2. Let's have a caveat for breakfast
Updated: Jun 3, 2021
First, there is no such thing as good or bad bacteria. The entirety of the advertising world will disagree with that statement as well as a good portion of the medical world, but it’s true. If you watch TV, you know that a number of food products, like prebiotic products will “feed the good bacteria” or probiotic yogurts that supply “good bacteria” which somehow then suppress the "bad bacteria". Honestly, that isn’t how bacteria work.
Bacteria are tiny organisms that feed on large molecules (especially complex carbohydrates), break them down, and obtain energy from them. We do the same thing with our digestive enzymes in the small intestine. When bacteria are in a good environment, they reproduce in the most basic way - by splitting in two. The more food molecules there are for bacteria, the faster they can split in two and the more the bacteria there are. One happy bacterium can produce prodigious numbers of descendants in a very short time (for example, ~60 billion in 12 hours). If there is a very particular food supply, the bacteria that are best at eating it will grow faster than other bacteria and will eventually take over.
Bacteria and fungi are old. They have been trying to eat the dead material in the world for a very long time and they are serious competitors with each other. In fact, to influence the outcome of competition with each other, they often produce toxins to discourage other species of bacteria and fungi from trying to eat their food. Many of these toxins that can kill other microbes have been given a name by humans: antibiotics (that is, they are ‘anti-life’). It’s very likely that most, if not all, bacteria have some form of chemical defense for dissuading competitors.
When we encounter bacteria that cause disease, we consider them “bad” because they attack us and we take that personally. Some bacteria get a reputation for being bad, but that can be problematic because that label is pretty general and may not always be true. For example, we get very concerned when we detect “coliform bacteria” in drinking water and swimming pools. Coliform bacteria are primarily forms of Escherichia coli (E. coli) which is a bacterium found in literally every human and mammalian gut. Yours and mine, right now.
E. coli is not usually harmful; it can break down lactose sugar from the dairy products we eat and may even be a necessary inhabitant of our large intestine for our health. However, being a bacterium, E. coli can reproduce fantastically fast and, being a bacterium, it generates a lot of mutations. So, while the E. coli I have in my colon are absolutely harmless to me, they may be very different from yours and if you were to get mine, or vice versa, there could be trouble.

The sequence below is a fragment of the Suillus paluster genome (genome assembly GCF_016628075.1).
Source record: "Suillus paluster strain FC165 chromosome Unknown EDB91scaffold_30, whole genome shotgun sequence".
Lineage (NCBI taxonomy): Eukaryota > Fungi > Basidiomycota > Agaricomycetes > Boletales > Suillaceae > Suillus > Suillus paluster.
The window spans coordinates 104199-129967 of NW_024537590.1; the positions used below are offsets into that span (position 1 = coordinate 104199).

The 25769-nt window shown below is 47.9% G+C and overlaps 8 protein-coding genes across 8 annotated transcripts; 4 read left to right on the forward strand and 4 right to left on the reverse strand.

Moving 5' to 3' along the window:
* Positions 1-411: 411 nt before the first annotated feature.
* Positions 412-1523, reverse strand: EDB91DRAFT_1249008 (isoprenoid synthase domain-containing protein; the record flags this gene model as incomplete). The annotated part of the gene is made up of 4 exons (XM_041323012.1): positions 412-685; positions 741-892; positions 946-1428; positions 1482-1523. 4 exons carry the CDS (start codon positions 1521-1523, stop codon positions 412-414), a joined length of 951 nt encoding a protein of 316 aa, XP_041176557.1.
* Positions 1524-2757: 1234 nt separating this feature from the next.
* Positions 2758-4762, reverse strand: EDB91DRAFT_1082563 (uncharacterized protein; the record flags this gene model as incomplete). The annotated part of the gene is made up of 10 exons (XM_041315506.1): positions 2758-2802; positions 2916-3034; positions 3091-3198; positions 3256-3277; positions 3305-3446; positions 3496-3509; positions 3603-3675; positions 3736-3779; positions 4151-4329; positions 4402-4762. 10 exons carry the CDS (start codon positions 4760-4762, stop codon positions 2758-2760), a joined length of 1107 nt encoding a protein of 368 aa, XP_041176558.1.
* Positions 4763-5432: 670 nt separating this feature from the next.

My point is that bacteria have a context. In the right context, such as the human intestine, E. coli has a job and does it well. However, when a pathogenic mutant comes into the same setting, it can create a variety of digestive problems. When we detect E. coli in the environment, it indicates the presence of mammalian feces and, perhaps more importantly, it’s an indicator that there may be hundreds of other fecal bacterial species present as well.
So, if that’s the case, then managing bacteria is a problem of managing context. When bacteria interact in one way, they can be beneficial or just neutral; if they interact in a different way, they can be dangerous pathogens. Many digestive disorders have a bacterial underpinning, but the problem is typically not the bacteria so much as the conditions that the bacteria are in. And those conditions are almost always conditions that are unusual, out of balance, or the result of disturbance.
Second, for bacteria to be useful to us, context is everything. If the environment that supports bacteria is basically the food they eat, then managing the bacterial environment is really a food problem. I mentioned that happy bacteria can produce prodigious numbers of descendants quickly, but “happy” is the contextual part. Happy for a bacterium means having a lot of food in the appropriate environment, but happy bacteria for humans also means the bacteria are behaving themselves and not making us sick.
One important way to keep bacteria in line is to create conditions that make a LOT of different kinds of bacteria happy, but not necessarily plentiful. That is, a situation where there is a lot of food of many different types, but no one bacterium species can become super-abundant.
The microbiome bacteria in our colon are mostly vegetarians. They derive their energy from undigested plant material, which is to say the portions of our diet that we are unable to digest quickly. We lack the enzymes to digest plant fiber and cellulose, but the bacteria produce enzymes that attack specific kinds of molecules making up the plant material. We can house and feed hundreds of species of bacteria if we eat a diversity of plant types which then provides a high diversity of food molecules for the bacteria.
The higher the diversity of plants in our diet, the more species of bacteria we can support and the lower the likelihood that any one species becomes super-abundant. So, for a healthy microbiome, we must create a context that promotes as many opportunities for bacteria as possible, and that means eating a wide variety of plant materials.